Bread and Butter Waffles

Bread & Butter Waffles on The History Kitchen #vintage #recipe

Nowadays, when the “cook” is also housemaid, chambermaid, waitress, nurse, chauffeur, gardener – as well as wife, mother, job-holder, and community leader – the “dailiness” of food preparation is more challenging than ever. It’s a big job. And the wonder of it is that so many do it so well, turning out an incredible number of eye-filling, soul-satisfying meals with skill, imagination, and grace. Planning, buying, preparing, and serving three meals a day means 1,095 such efforts a year (add three for Leap Year)! No wonder that once in a while they bog down – even the best of them. 

- The General Foods Kitchen Cookbook, 1959

Reminiscing about the 1950’s might bring to mind the image of a picture-perfect housewife, such as June Cleaver from “Leave it to Beaver.” There she is, wearing her pearls, high heels, and matching floral apron as she gracefully dances across the kitchen.  With whisk in hand she twirls with ease, like a ballerina in point shoes floating across the stage. She was one of the ladies who was doing it “so well.” But was never as easy as June Cleaver made it seem. Not even close!

Bread & Butter Waffles on The History Kitchen #vintage #recipe

The General Foods Cookbook, published in 1959, reminds us that some things never change. Busier than ever, the daily chore of food preparation can bog even the best of us down. This book was written by the “Women of General Foods Kitchens” – working women who understood the need for quick, simple, wholesome meals. Sprinkled within the 435 pages of recipes are the encouraging voices of General Foods women, telling us their stories and cheering us on.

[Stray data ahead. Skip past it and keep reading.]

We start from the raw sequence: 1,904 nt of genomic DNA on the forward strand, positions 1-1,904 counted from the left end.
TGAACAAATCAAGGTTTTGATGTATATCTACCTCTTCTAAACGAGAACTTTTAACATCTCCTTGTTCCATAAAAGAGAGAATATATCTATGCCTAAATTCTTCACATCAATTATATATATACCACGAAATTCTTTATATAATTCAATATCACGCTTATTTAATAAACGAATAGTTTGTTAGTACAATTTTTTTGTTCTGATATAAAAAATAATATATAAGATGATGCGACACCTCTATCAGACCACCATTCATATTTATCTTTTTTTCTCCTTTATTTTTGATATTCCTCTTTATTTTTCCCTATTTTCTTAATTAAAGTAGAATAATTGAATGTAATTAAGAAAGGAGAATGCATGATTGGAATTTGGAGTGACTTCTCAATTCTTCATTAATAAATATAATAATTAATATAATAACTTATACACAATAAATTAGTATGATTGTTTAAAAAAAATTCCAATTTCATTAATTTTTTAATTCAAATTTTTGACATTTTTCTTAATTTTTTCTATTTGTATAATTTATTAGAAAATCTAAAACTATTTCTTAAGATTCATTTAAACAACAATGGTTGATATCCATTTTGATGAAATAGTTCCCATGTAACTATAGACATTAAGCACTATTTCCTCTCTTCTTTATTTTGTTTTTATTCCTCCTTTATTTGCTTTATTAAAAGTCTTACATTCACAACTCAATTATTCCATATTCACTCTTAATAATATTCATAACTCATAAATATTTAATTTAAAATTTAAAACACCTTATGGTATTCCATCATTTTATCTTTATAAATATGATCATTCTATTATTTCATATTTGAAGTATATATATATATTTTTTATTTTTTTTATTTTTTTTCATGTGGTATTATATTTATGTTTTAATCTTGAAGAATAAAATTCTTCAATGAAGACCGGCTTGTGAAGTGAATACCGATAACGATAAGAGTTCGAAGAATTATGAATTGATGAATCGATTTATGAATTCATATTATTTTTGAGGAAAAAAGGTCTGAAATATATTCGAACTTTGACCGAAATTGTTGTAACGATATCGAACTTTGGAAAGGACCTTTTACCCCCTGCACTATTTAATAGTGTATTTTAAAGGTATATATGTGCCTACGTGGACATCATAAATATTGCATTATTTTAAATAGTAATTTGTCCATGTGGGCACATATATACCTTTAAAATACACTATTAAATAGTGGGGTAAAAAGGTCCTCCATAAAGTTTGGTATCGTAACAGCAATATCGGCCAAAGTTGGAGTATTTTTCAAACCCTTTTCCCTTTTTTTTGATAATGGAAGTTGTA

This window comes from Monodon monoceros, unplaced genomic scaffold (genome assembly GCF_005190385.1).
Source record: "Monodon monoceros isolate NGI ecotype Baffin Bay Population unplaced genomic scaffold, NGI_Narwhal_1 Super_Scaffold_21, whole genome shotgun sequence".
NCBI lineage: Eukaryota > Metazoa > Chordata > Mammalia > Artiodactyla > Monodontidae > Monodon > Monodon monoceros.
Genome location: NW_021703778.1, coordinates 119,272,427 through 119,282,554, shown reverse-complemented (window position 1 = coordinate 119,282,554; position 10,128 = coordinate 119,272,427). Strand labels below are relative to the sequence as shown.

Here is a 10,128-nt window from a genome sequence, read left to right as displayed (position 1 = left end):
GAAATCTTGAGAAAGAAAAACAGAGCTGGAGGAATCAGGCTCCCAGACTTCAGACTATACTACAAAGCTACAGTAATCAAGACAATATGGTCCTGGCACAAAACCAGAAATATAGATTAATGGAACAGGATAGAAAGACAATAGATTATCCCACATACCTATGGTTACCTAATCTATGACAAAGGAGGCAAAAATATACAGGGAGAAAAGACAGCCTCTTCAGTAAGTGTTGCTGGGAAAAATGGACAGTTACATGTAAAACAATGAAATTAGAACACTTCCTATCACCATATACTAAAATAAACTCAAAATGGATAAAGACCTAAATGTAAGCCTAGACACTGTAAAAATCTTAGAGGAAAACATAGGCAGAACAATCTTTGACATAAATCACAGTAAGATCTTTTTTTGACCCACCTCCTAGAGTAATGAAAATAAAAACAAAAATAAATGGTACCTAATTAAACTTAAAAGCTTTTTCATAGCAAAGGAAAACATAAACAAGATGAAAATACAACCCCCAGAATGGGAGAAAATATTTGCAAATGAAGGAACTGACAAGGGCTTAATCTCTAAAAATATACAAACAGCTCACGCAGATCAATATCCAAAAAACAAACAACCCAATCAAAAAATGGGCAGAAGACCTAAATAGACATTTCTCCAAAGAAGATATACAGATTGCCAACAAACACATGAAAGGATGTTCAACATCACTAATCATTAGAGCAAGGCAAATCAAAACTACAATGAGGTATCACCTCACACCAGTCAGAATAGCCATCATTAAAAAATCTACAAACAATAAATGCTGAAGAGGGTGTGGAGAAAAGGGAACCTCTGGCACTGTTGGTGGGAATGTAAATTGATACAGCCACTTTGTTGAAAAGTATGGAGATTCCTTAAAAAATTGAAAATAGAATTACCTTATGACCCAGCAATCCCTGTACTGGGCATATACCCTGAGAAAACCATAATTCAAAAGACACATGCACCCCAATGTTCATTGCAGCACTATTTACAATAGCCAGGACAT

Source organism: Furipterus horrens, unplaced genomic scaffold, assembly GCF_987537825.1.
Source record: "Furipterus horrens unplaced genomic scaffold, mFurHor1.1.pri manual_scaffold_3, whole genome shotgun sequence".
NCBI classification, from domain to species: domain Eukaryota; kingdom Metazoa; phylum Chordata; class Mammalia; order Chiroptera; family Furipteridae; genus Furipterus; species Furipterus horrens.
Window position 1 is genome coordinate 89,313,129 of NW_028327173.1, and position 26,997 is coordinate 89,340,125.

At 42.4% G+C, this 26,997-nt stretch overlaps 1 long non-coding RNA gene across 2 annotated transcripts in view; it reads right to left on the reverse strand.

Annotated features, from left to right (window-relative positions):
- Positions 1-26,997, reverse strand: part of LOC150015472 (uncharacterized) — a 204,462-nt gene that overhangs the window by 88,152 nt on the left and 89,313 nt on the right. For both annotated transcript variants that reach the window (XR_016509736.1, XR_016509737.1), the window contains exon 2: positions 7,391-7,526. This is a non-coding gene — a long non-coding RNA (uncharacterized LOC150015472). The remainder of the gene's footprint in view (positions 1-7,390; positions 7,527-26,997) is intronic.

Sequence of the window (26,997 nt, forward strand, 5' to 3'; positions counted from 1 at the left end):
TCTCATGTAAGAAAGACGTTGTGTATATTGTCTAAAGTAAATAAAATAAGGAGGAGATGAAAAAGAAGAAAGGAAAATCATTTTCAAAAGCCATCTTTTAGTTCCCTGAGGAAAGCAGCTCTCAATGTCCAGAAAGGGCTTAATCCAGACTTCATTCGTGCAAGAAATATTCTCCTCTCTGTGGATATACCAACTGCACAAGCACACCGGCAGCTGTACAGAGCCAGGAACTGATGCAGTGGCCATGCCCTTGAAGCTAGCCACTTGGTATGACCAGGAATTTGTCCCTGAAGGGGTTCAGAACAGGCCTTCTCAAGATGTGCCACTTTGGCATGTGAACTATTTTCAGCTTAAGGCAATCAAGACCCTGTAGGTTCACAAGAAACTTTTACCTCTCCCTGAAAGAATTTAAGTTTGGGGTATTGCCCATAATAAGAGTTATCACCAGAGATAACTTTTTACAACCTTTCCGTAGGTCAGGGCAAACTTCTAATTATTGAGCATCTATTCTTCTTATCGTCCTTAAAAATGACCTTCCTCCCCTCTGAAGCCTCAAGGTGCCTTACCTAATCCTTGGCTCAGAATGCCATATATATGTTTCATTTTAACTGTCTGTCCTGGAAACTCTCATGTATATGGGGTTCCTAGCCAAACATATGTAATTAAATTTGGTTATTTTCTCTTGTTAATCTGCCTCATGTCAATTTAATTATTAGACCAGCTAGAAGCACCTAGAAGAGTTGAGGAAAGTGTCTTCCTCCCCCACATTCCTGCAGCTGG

(This book) was planned for you, and is dedicated to you… to women everywhere… from the women of General Foods Kitchens.

“Bread n’ Butter Waffles” is the second recipe I chose to highlight from this book. The first was the equally fun and creative Crispy Baked Eggs. I must admit I giggled when I saw this Bread ‘n’ Butter Waffles recipe, and was highly skeptical of the outcome. Fork in hand, I poured the maple syrup over the crispy bread disguised as a waffle. With each bite I kept asking myself, “Does this taste like toast? Or do you just think it tastes like toast because you know it’s bread?” When the plate was empty and only a sticky crumb filled pool of syrup remained, I realized it didn’t matter. It was an “eye-filling, soul-satisfying mealmade with imagination and grace. With simple recipes like Bread and Butter Waffles and Crispy Baked Eggs in my repertoire, I feel one step closer to June Cleaver’s seemingly effortless style and grace.

Bread & Butter Waffles on The History Kitchen #vintage #recipe

Bread 'n' Butter Waffles

Adapted from: The General Foods Kitchen Cookbook

Ingredients

  • 8 slices of bread
  • Butter
  • 3/4 cup milk
  • Dash of salt
  • 1 egg, slightly beaten

You will also need

  • A waffle iron
Prep Time: 5 Minutes
Cook Time: 15 Minutes
Total Time: 20 Minutes
Servings: 8
  • Spread bread slices lightly but evenly on both sides with butter. Combine milk, salt, and beaten egg; blend well.